Figure 2.

After hepatitis virus infection, early chronic inflammation and subsequent somatic mutations shift hepatocytic phospho-Smad3 signaling from the tumor-suppressive TβRI/pSmad3C made to the fibro-carcinogenic JNK/pSmad3L mode characteristic of MFB, accelerating liver fibrosis while increasing risk of HCC. Both hepatitis virus infection and chronic inflammation represent early fibro-carcinogenic steps representing non-mutagenic tumor-promoting stimuli. In advanced liver fibrosis, mitogenic genetic or epigenetic alterations can drive multistep fibro-carcinogenesis via the pSmad3L pathway. Escaping the cytostatic action of pSmad3C is a critical step for progression to full malignancy in cancers, which must overcome multiple fail-safe genetic controls.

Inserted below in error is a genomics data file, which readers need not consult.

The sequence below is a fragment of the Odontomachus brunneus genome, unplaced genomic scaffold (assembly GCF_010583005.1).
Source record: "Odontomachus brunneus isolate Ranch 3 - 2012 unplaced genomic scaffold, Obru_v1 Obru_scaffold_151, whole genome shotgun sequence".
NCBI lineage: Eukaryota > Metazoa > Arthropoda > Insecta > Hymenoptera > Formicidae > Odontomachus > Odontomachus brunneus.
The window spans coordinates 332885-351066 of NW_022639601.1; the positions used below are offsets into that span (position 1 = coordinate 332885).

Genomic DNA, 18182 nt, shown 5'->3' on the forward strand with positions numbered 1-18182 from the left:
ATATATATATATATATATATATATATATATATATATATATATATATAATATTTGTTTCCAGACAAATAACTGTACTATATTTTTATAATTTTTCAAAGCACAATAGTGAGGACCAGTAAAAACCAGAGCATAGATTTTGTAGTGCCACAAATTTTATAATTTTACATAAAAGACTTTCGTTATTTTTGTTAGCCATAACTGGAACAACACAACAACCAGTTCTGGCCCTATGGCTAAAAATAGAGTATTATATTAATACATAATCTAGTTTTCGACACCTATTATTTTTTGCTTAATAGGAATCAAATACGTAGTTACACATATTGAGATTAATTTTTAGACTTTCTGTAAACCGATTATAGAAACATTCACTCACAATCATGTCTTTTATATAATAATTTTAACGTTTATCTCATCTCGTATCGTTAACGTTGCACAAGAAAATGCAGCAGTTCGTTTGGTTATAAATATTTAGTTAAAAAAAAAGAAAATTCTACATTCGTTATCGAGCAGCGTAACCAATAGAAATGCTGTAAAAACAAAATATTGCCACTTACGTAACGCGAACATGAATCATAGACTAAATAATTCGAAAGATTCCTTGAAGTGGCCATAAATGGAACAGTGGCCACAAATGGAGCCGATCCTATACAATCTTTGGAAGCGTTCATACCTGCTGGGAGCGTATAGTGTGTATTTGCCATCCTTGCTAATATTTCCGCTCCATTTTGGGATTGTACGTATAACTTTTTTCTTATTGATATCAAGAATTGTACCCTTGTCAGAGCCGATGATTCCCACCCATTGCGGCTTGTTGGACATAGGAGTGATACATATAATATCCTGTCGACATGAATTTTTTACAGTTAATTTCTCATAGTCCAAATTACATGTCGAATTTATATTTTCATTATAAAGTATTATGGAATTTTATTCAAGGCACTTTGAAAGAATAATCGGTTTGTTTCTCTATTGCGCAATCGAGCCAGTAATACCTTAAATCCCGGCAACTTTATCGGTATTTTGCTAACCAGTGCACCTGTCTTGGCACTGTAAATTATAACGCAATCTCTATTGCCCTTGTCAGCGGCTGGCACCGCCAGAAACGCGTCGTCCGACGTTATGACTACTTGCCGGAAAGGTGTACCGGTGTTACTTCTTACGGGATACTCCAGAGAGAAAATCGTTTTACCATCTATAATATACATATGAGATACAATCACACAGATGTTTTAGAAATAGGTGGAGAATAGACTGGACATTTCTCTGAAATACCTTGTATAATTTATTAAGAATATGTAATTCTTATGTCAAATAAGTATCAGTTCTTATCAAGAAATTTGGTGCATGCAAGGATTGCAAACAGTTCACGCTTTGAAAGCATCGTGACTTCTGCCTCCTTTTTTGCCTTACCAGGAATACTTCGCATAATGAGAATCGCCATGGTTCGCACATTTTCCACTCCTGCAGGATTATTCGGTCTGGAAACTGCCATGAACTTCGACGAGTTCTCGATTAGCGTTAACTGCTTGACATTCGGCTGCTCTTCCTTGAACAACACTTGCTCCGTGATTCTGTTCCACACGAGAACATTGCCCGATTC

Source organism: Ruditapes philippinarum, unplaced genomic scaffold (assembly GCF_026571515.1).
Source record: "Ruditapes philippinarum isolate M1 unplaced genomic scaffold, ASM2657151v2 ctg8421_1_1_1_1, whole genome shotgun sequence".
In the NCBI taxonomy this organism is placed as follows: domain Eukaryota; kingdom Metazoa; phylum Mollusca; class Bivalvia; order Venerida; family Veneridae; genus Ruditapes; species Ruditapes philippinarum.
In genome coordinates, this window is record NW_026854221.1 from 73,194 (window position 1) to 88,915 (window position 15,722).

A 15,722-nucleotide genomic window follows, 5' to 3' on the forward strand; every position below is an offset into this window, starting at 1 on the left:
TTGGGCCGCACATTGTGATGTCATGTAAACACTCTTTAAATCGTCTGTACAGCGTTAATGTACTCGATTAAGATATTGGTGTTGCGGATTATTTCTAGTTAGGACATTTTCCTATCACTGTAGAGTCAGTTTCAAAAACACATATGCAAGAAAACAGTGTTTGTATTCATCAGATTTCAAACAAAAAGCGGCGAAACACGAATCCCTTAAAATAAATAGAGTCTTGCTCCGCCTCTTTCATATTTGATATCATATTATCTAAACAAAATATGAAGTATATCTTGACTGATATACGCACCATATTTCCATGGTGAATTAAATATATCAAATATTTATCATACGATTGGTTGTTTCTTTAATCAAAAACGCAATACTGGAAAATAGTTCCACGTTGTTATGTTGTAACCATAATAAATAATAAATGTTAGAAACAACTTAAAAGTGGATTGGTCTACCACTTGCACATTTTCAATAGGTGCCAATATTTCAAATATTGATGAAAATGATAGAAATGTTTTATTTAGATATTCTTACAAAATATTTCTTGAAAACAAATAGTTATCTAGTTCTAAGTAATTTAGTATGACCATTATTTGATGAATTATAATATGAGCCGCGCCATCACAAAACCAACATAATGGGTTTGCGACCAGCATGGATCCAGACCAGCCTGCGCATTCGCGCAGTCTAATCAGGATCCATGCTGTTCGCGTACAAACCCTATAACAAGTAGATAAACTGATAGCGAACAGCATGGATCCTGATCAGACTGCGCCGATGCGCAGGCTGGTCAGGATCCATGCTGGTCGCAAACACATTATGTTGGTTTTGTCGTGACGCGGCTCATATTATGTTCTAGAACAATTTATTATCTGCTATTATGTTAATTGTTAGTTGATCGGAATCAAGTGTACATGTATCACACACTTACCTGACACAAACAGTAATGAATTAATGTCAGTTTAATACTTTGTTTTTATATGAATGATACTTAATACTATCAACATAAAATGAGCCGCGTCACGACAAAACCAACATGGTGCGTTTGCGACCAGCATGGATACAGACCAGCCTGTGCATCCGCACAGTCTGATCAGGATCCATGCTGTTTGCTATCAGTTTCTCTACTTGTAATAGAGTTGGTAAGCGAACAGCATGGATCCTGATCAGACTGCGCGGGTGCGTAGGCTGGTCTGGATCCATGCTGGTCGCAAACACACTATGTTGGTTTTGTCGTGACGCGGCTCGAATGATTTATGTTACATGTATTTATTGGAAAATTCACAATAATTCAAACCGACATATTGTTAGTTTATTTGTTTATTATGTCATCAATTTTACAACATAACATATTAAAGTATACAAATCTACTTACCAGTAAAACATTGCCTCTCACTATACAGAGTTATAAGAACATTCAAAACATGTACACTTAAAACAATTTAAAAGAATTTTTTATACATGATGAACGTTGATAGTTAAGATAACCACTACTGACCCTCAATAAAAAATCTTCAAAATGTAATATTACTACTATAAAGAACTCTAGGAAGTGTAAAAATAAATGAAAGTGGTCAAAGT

16. Conclusion and perspectives

Human fibro-carcinogenesis is a complex multistep process, which involves dysregulation of physiological signal transduction pathways. To maintain hepatic homeostasis, hepatocytic TβRI/pSmad3C/p21WAF1 terminates mitogenic JNK/pSmad3L/c-Myc signaling after liver regeneration. During progression of chronic liver diseases, however, early pro-inflammatory cytokines together with hepatitis viruses and subsequent somatic mutations switch hepatocytic phospho-Smad3 signaling from the tumor-suppressive TβRI/pSmad3C to the fibro-carcinogenic JNK/pSmad3L mode characteristic of MFB, which accelerates liver fibrosis while increasing risk of HCC (Figure 2). Our model is likely to represent a crucial molecular mechanism by which most HCCs arise in from fibrosis or cirrhosis caused by chronic inflammation associated with persistent hepatitis virus infection [164]. Thus, Smad phosphoisoforms function as an important orchestrator of a human chronic inflammation-fibrosis-HCC axis [9,170].